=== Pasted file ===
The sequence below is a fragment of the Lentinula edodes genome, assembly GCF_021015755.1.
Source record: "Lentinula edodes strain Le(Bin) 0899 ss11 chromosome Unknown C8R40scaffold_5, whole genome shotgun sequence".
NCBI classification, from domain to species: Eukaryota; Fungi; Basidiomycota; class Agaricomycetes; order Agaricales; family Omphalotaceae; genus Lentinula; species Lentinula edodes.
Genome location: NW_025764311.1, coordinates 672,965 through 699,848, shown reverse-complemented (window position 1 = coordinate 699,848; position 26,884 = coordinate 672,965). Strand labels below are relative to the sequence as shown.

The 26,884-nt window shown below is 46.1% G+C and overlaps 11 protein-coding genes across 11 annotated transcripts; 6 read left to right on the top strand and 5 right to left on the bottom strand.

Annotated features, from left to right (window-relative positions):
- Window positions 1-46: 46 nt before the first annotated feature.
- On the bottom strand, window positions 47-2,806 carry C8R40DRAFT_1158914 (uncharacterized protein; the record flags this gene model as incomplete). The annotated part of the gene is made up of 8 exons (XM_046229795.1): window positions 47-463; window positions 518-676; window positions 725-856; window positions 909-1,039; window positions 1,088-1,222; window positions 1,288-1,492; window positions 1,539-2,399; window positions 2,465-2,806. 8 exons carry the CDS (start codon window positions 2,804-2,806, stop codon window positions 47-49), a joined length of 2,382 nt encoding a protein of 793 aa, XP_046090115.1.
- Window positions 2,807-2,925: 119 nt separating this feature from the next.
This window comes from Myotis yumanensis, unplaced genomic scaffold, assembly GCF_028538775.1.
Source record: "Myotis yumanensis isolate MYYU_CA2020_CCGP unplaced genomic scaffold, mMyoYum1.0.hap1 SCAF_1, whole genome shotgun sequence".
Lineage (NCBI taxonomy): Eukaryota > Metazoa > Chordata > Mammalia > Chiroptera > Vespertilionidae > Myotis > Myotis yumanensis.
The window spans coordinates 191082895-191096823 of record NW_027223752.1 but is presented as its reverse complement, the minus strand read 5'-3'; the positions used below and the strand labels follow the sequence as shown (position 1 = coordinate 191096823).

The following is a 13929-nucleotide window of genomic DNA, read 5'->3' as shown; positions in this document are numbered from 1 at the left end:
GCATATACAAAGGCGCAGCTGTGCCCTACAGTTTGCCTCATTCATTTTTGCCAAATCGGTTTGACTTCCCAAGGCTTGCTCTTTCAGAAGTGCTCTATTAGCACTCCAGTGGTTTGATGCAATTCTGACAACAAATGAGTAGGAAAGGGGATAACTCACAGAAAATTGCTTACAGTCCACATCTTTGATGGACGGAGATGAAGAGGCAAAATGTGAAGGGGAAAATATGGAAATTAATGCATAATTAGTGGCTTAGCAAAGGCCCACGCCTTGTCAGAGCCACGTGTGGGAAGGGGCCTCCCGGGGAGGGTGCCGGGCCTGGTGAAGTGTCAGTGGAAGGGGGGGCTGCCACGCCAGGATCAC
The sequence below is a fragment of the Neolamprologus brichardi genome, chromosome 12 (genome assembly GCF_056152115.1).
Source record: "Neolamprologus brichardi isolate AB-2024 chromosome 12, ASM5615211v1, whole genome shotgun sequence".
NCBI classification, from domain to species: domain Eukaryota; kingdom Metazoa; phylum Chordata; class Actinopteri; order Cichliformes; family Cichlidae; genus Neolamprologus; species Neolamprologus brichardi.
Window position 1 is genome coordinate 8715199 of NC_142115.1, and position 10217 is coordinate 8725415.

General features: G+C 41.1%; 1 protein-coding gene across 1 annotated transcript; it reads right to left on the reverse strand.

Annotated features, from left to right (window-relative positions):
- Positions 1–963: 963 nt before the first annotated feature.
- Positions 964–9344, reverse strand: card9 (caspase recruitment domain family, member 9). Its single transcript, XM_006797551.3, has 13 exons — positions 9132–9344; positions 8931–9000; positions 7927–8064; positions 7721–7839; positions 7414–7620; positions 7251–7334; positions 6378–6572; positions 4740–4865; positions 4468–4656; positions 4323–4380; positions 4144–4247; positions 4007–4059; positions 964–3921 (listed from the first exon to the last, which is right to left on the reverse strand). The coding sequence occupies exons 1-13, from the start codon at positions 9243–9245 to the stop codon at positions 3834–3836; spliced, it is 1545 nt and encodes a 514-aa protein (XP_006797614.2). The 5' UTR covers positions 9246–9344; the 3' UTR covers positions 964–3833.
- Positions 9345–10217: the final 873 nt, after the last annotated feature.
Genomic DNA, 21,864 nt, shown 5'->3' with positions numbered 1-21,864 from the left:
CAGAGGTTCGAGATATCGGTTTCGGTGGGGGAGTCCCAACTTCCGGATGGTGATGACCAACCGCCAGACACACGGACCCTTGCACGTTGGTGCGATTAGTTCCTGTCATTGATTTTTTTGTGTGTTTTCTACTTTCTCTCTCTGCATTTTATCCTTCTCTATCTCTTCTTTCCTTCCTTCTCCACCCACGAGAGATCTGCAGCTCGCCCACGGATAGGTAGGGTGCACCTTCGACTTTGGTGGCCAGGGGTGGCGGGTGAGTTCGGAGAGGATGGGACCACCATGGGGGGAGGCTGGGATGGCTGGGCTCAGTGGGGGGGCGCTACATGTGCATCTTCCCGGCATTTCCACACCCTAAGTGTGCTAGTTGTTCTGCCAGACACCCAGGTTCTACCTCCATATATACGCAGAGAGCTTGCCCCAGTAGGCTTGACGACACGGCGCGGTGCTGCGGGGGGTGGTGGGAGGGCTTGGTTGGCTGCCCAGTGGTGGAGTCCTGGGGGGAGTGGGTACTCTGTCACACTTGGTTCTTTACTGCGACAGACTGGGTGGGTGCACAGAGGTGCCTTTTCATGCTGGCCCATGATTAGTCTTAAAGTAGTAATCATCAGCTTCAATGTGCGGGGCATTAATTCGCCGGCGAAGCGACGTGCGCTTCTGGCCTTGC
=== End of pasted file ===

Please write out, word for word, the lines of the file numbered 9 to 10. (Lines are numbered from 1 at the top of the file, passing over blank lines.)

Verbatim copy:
- Window positions 2,807-2,925: 119 nt separating this feature from the next.
This window comes from Myotis yumanensis, unplaced genomic scaffold, assembly GCF_028538775.1.